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Unit 1: Development of Prose Writing through the Literary Ages

          order of theocratic government which the medieval world had hitherto accepted almost without  Notes
          In this combination of circumstances, one man stands out pre-eminently in England as realizing
          the drift of events and the kind of action needed to regulate them. This man was Wiclif, a scholar
          and theologian, but not merely a man of the study or the lecturer’s chair. Wiclif’s practical wisdom
          is particularly apparent in his deliberate choice of the English language as a means of exposition
          and persuasion. If English prose must have a father, no one is so worthy of this title of respect as
          Wiclif. Not a great master of prose style himself, Wiclif was the first Englishman clearly to realize
          the broad principles which underlie prose expression. He made a sharp distinction between prose
          and verse, and he foresaw, at least, the ends to be attained by a skillful use of the mechanism of
          daily colloquial speech for broader and less ephemeral purposes than those to which it had hitherto
          been applied. In a word, Wiclif was the first intelligent writer of English prose, a discoverer in the
          truest sense of the word. With him begins the long and unbroken line of English writers who have
          striven to use the English tongue as a means of conveying their message as directly and as forcibly
          as possible to their hearers and readers. The spirit of Wiclif is the spirit of Sir Thomas More, of
          Tindale, of Hooker, of Milton, of Burke, of Carlyle, of all the great masters of expositional and
          hortatory prose in the English language. Technical details have changed, exterior ornaments have
          varied, but the fundamental purpose and method have remained the same. With Wiclif and his
          period, therefore, we begin our study of the rise of English literary prose.
          The later limits of the present undertaking have not so easily determined themselves. It would
          have been interesting to carry the discussion down to the masters of prose in the seventeenth
          century, to Milton, Clarendon, Jeremy Taylor, Burton, Dryden, for they are indeed the fruit of the
          sixteenth-century flower. But the close of the sixteenth century and the opening of the seventeenth
          century mark the end of the great originating period in the development of English prose.  The
          tentative beginnings of Wiclifite prose are by that time fully realized in models of the plain style
          not surpassed by any later writers. The literary and more narrowly artistic interests have entered,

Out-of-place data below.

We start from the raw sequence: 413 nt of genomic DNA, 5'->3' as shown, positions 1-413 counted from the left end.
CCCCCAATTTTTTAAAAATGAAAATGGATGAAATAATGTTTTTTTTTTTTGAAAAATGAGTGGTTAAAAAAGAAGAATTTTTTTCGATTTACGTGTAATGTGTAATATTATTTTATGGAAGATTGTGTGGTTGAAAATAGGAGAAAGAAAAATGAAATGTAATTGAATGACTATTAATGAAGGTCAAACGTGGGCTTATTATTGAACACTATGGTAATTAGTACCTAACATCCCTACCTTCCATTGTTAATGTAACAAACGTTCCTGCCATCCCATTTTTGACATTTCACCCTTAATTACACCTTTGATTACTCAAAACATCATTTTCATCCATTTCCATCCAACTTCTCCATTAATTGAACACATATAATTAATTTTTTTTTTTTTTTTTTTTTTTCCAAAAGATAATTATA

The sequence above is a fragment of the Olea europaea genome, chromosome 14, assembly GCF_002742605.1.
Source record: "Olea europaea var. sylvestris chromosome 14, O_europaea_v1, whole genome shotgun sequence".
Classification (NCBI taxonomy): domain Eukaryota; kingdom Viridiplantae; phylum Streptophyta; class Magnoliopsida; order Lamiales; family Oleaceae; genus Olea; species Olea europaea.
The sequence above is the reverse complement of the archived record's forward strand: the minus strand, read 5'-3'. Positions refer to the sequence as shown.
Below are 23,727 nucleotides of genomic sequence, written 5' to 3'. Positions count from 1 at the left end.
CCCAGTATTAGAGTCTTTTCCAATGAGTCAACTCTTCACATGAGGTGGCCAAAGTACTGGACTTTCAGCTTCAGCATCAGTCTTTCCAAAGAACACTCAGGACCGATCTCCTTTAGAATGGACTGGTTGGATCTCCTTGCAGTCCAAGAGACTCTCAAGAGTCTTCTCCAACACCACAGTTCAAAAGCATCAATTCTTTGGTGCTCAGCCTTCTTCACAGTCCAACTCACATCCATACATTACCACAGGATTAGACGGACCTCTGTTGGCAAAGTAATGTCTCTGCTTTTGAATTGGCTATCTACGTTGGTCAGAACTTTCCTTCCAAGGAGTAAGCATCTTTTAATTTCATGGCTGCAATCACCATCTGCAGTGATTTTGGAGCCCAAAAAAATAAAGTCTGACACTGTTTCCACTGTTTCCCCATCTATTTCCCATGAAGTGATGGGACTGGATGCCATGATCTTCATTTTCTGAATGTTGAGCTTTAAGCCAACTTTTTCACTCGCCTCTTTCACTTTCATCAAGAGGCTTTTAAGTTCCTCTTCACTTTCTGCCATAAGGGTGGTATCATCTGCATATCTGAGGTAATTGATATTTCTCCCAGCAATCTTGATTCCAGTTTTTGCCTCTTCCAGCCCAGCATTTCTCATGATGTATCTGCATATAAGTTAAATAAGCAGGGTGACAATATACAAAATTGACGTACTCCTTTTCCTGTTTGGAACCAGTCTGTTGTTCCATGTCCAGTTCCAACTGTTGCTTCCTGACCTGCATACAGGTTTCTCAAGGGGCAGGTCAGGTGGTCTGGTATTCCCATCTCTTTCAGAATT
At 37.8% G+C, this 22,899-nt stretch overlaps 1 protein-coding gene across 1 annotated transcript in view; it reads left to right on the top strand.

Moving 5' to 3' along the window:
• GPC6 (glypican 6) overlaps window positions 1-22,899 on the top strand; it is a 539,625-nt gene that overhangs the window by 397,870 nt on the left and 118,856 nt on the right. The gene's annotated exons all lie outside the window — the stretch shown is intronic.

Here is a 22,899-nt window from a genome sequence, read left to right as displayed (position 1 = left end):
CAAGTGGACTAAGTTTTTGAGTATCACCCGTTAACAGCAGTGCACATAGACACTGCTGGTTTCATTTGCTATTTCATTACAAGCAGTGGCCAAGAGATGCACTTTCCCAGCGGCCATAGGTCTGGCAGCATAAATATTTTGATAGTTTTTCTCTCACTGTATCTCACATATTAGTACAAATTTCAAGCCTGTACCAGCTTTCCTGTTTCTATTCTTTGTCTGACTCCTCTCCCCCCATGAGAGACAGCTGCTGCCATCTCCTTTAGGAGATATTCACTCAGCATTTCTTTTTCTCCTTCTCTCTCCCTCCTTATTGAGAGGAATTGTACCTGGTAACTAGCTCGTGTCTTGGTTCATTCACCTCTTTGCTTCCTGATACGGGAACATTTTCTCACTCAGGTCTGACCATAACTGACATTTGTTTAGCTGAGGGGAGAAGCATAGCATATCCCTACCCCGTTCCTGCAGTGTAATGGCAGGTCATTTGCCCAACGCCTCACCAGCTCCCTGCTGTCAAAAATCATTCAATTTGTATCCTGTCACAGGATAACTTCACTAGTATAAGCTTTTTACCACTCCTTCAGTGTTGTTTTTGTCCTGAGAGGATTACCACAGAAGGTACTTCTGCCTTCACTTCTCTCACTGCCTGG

and experimentation in this direction has been carried almost to the extreme limits of the possibilities
          of the language. Scarcely any side of human activity remains unexpressed in English prose at the
          end of the reign of Elizabeth, and though it by no means follows that the prose of later times is less
          admirable, it is nevertheless different from the prose of this first fresh and tremendously energetic
          age of invention and experimentation.
          Since that is the subject of the whole volume, it manifestly falls outside the province of these
          prefatory remarks to discuss the various processes and developments of this first formative period
          of English prose. It may be worth while to put down, however, as a kind of preliminary scaffolding,
          the opinions of one of the greatest of the early moderns, of one who from the vantage-ground of
          the end of a long life, cast his eye backward and formulated what seemed to him the prime
          moving causes and tendencies of writing in his day. Starting with the discussion of the origins of
          the fantastic or ornate literary style in Europe, Bacon continues with an analysis which, whether
          true for the whole European awakening or not, certainly applies in a peculiar degree to England,
          where the Renascence was from the first so largely a religious and theological movement :
          “Martin Luther, conducted (no doubt) by an higher Providence, but in discourse of reason finding
          what a province he had undertaken against the Bishop of Rome and the degenerate traditions of
          the church, and finding his own solitude, being no ways aided by the opinions of his own time,
          was enforced to awake all antiquity, and to call former times to his succors to make a part against
          the present time, so that the ancient authors, both in divinity and in humanity, which had long
          time slept in libraries, began generally to be read and revolved. This by con-sequence did draw on
          a necessity of a more exquisite travail in the languages original wherein those authors did write,
          for the better understanding of those authors and the better advantage of pressing and applying
          their words. And thereof grew again a delight in their manner of style and phrase, and an admiration

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